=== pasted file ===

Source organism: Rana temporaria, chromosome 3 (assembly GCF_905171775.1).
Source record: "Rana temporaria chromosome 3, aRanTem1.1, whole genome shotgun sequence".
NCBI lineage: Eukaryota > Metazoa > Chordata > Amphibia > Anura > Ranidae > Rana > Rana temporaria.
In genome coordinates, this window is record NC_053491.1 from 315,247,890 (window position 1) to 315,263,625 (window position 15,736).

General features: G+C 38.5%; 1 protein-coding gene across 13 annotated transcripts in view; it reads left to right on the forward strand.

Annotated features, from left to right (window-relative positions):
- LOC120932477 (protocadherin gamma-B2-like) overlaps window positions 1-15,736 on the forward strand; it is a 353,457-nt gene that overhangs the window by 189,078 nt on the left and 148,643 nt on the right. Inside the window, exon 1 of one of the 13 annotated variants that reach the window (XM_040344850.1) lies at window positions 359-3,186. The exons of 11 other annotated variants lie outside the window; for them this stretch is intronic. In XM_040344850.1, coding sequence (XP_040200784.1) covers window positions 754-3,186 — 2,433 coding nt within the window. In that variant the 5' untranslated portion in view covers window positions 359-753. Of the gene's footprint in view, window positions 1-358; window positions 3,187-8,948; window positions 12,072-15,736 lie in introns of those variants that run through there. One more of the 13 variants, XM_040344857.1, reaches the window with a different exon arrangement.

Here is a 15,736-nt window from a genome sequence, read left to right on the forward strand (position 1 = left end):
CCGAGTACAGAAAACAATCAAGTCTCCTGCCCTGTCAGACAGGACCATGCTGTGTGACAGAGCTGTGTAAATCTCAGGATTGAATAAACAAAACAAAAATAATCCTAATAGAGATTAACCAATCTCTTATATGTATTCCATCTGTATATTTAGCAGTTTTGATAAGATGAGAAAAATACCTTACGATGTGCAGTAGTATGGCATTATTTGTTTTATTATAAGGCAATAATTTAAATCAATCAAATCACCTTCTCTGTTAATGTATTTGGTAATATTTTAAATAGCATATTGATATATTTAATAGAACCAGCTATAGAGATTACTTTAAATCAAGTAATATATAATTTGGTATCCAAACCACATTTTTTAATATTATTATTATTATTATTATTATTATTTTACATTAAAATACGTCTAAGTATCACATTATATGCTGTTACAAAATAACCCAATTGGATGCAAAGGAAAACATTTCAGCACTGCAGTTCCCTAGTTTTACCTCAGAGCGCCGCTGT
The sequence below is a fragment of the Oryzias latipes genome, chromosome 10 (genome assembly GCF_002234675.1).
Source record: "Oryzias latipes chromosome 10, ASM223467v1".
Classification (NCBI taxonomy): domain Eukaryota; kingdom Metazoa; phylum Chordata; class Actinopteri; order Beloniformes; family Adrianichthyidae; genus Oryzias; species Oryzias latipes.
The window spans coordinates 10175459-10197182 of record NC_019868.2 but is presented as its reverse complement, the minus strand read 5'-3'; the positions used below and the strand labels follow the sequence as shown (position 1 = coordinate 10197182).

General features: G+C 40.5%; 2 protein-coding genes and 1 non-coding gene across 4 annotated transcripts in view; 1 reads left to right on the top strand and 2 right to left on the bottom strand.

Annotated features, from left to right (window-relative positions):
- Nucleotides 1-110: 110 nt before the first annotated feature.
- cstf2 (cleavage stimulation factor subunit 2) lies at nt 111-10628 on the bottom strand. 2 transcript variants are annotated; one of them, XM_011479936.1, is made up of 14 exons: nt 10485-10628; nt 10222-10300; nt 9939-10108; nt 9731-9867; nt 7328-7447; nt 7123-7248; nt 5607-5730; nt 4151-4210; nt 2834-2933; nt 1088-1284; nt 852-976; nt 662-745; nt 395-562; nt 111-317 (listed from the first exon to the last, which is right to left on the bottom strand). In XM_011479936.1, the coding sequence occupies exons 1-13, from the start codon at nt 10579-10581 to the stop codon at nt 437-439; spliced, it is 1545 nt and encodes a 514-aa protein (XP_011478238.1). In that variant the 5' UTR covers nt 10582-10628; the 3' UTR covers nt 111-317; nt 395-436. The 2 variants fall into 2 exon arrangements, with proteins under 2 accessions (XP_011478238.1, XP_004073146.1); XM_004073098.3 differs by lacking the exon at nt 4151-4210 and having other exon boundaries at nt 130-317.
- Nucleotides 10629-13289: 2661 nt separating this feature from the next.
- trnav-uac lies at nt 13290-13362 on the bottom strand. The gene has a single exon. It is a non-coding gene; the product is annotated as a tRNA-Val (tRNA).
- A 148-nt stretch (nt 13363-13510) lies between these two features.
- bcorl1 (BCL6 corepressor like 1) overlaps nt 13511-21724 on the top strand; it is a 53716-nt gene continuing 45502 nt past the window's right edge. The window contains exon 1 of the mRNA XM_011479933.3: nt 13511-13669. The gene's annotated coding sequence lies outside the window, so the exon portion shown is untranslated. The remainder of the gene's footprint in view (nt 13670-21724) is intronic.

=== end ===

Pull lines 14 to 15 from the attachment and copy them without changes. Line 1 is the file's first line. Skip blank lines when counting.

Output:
General features: G+C 40.5%; 2 protein-coding genes and 1 non-coding gene across 4 annotated transcripts in view; 1 reads left to right on the top strand and 2 right to left on the bottom strand.

Annotated features, from left to right (window-relative positions):